Tucson woman, family battles rare disease

The disease affects 1,000 children in the country

TUCSON (KGUN9-TV) - Cindy Parseghian sometimes spends more than 12 hours a day working to raise money for a cause she had no idea existed until 20 years ago. Her goal is to one day find a cure for a rare and fatal genetic disorder that impacted her family directly. The reason, she says, is because she has to. 

Her journey began in 1994, a year that scarred her and her family forever.

"Michael was about five years old, we started seeing symptoms in him, he was not quite keeping up with the other kids in the playground, speech was slow,  we just knew it wasn't a normal development," Parseghian said as she looked down at her family photos.

After several years and many doctor visits, Michael Parseghian, the oldest of her four kids, was diagnosed with an extremely rare disease, Niemann-Pick Type C, nicknamed Childhood Alzheimer's.

The genetic disorder is caused by an inherited gene mutation, which does not allow the body to properly break down cholesterol and other fats, according to the U.S. National Library of Medicine.

The cholesterol and other lipids start to accumulate to the point that they become toxic in the spleen, liver, and brain.

The disease causes many symptoms, "eventually kills cells and causes patients to have trouble walking, lose intellectual abilities, learning difficulties, seizures, and tremor," Rush University Medical Center's Dr. Elizabeth Barry-Kravis said. 

Three years later, in 1997, the disease took it's first hit on the family.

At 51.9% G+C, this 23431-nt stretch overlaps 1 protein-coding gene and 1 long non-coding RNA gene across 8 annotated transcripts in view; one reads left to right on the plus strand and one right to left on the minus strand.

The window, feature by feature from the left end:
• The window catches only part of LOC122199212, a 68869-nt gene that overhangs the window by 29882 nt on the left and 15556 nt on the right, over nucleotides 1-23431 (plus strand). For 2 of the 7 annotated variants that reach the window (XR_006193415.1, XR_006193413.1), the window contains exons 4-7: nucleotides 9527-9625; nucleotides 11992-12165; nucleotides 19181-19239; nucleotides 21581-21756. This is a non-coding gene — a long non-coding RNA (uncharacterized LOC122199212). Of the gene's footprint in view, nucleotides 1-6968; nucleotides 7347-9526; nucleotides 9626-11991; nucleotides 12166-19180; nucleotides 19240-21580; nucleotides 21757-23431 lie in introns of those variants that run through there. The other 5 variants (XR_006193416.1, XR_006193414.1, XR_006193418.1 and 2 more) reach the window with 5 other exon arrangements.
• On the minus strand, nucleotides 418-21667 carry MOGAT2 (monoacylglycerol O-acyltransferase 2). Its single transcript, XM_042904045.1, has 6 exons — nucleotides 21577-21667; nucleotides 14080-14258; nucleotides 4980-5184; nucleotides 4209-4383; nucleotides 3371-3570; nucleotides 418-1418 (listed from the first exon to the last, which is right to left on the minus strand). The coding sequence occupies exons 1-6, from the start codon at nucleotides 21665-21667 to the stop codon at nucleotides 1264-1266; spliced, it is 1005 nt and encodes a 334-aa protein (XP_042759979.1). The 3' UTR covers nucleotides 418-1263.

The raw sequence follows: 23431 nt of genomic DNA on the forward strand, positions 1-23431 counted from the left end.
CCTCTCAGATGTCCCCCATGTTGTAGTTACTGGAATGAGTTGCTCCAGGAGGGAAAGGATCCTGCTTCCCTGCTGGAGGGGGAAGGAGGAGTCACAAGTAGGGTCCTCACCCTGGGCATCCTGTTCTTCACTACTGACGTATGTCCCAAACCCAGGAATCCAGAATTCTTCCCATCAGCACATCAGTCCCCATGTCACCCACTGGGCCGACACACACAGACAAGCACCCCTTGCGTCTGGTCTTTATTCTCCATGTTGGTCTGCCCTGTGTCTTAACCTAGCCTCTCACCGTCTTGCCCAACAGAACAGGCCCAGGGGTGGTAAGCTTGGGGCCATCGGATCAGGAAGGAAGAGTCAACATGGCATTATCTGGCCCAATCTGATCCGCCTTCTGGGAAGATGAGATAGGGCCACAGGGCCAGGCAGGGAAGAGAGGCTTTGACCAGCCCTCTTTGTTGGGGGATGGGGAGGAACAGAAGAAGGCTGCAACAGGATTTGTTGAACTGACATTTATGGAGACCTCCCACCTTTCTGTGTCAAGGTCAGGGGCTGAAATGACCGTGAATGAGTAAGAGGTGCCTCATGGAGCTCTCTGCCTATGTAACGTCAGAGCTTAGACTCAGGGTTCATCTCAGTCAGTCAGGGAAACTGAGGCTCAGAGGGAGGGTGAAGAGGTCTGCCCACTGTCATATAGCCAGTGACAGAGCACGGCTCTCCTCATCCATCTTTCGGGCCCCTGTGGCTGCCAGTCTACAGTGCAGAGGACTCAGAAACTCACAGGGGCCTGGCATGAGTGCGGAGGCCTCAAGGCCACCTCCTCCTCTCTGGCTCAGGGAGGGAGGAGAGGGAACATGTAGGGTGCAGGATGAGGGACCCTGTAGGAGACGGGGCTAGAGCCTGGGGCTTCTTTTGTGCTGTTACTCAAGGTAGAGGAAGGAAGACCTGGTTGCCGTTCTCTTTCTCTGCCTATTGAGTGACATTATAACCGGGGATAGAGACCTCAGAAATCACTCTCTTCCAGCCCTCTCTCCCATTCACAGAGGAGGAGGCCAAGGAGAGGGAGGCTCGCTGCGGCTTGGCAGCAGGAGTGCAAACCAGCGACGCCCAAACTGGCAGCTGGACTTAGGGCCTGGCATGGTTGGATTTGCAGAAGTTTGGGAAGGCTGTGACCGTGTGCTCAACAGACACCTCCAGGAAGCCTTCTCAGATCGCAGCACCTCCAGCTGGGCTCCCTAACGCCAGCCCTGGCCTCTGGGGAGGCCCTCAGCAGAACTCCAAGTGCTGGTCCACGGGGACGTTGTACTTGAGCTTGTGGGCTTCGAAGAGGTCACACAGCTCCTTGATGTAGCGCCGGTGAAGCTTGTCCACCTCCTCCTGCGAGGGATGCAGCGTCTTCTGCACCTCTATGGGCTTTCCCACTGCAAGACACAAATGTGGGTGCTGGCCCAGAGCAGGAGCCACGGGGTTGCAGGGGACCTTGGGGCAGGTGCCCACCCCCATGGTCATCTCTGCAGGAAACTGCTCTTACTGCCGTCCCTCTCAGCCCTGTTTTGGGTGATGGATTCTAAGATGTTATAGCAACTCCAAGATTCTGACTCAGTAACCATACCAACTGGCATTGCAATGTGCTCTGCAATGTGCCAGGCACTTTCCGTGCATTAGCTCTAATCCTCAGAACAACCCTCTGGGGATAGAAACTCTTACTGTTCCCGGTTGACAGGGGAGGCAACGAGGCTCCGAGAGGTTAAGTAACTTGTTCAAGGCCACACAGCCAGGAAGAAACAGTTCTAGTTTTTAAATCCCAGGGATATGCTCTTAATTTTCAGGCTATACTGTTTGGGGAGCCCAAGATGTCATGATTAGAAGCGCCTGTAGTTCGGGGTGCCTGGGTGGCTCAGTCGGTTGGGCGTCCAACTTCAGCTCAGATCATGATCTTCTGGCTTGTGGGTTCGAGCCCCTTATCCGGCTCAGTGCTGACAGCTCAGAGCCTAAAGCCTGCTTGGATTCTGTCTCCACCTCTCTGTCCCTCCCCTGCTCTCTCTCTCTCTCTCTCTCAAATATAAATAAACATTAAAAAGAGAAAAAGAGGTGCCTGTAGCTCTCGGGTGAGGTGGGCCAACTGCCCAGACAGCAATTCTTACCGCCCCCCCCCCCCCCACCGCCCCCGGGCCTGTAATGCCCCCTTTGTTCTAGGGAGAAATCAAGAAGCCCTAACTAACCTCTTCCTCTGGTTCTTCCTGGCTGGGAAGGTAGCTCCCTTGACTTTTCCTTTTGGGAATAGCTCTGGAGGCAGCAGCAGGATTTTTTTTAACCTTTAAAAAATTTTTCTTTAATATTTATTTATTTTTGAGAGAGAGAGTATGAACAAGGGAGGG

"We lost Michael the Spring of 1997, at the age of 10, to a seizure early one morning in his bed, this was our cowboy, he always wanted to be up on a horse, was pretty darn amazing," said Parseghian, who found Michael laying on his bed that morning.

Unfortunately, Michael was not the only one the disease took away. 

That same year, 10-year-old Christa, the youngest of the three, and 16-year-old Marcia, the oldest, also passed away.

"(It was) unthinkable, unbelievable, it still hurts, its raw, its the most devastating of pains you can ever imagine," Parseghian said, as she cleaned tears off her face. 

As time goes by, many kids continue to die, to fade away, since there is still no cure for the disease. However, 23 years and $45 million of fundraising later, what does not fade away is Parseghian's hope to one day find a cure. 

Cindy and her husband created the Ara Paraseghian Medical Research Foundation, which has paved the way for studies and trials. 

The memories of her three lost children and the need and want to help others inspire her.

"It is remarkable to see so much brain power in a room focusing on this disease and it gives families hopes and gives me hopes that we are going to find an answer to this disease," Parseghian said. 

She and her husband continue to travel across the country participating in conferences. 

Their goal is to educate people about Nieman-Pick Type C and eventually find a cure.

For more information on how you can support the foundation, click here.

 

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